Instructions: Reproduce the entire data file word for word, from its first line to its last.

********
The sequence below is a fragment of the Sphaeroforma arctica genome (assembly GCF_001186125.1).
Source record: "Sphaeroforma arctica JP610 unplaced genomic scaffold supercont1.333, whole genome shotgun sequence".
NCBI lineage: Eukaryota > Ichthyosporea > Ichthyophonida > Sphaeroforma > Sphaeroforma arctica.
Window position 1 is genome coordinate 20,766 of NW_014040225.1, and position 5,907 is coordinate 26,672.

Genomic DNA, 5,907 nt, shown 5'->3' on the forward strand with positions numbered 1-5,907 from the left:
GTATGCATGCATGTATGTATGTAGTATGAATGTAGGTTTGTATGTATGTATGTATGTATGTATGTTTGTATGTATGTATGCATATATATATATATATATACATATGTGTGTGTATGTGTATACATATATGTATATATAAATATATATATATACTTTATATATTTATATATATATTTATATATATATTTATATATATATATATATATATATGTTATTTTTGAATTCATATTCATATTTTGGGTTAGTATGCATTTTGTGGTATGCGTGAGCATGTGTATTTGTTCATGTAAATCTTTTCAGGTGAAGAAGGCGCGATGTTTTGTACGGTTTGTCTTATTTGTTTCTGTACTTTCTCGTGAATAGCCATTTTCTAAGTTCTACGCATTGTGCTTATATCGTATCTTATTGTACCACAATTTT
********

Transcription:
The sequence below is a fragment of the Sphaeroforma arctica genome (assembly GCF_001186125.1).
Source record: "Sphaeroforma arctica JP610 unplaced genomic scaffold supercont1.333, whole genome shotgun sequence".
NCBI lineage: Eukaryota > Ichthyosporea > Ichthyophonida > Sphaeroforma > Sphaeroforma arctica.
Window position 1 is genome coordinate 20,766 of NW_014040225.1, and position 5,907 is coordinate 26,672.

Genomic DNA, 5,907 nt, shown 5'->3' on the forward strand with positions numbered 1-5,907 from the left:
GTATGCATGCATGTATGTATGTAGTATGAATGTAGGTTTGTATGTATGTATGTATGTATGTATGTTTGTATGTATGTATGCATATATATATATATATATACATATGTGTGTGTATGTGTATACATATATGTATATATAAATATATATATATACTTTATATATTTATATATATATTTATATATATATTTATATATATATATATATATATATGTTATTTTTGAATTCATATTCATATTTTGGGTTAGTATGCATTTTGTGGTATGCGTGAGCATGTGTATTTGTTCATGTAAATCTTTTCAGGTGAAGAAGGCGCGATGTTTTGTACGGTTTGTCTTATTTGTTTCTGTACTTTCTCGTGAATAGCCATTTTCTAAGTTCTACGCATTGTGCTTATATCGTATCTTATTGTACCACAATTTT